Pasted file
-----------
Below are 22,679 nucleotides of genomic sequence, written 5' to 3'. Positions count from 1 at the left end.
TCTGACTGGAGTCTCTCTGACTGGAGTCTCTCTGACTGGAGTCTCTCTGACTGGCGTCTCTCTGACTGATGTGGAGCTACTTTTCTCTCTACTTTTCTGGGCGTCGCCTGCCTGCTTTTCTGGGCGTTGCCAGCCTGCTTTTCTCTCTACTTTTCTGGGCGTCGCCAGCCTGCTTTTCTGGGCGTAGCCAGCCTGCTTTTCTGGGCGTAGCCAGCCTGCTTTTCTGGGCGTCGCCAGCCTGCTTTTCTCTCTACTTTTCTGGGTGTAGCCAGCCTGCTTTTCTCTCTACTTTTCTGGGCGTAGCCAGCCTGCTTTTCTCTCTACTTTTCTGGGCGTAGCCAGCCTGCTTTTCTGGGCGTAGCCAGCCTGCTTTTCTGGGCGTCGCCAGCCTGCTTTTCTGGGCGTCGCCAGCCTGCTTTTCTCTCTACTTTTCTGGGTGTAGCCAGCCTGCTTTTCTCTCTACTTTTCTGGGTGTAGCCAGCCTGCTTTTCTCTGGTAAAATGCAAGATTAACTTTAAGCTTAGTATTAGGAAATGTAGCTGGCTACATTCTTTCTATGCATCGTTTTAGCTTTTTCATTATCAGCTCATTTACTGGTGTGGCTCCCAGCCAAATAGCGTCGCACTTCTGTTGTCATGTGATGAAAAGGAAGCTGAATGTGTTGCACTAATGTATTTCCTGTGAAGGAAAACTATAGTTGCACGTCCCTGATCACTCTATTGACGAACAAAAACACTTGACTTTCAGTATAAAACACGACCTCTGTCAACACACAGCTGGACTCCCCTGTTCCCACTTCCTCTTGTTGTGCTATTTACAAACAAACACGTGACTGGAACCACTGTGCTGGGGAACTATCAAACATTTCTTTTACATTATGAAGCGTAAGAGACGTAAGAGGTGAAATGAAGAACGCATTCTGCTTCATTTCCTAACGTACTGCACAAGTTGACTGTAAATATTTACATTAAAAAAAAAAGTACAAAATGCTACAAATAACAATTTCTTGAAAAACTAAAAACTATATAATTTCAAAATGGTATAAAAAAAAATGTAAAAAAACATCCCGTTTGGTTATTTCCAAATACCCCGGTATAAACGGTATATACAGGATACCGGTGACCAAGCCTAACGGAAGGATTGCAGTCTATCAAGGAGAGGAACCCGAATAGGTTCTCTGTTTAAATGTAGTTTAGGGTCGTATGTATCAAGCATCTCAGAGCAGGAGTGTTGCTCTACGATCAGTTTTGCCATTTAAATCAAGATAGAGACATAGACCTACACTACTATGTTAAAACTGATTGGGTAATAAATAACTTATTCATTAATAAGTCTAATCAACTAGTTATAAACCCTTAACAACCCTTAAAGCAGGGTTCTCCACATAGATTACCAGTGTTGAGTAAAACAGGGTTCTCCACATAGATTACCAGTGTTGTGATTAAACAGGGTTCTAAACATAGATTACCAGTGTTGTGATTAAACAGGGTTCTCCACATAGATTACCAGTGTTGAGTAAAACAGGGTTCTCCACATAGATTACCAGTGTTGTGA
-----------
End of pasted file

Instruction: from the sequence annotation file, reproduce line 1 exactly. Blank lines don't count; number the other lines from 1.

Below are 22,679 nucleotides of genomic sequence, written 5' to 3'. Positions count from 1 at the left end.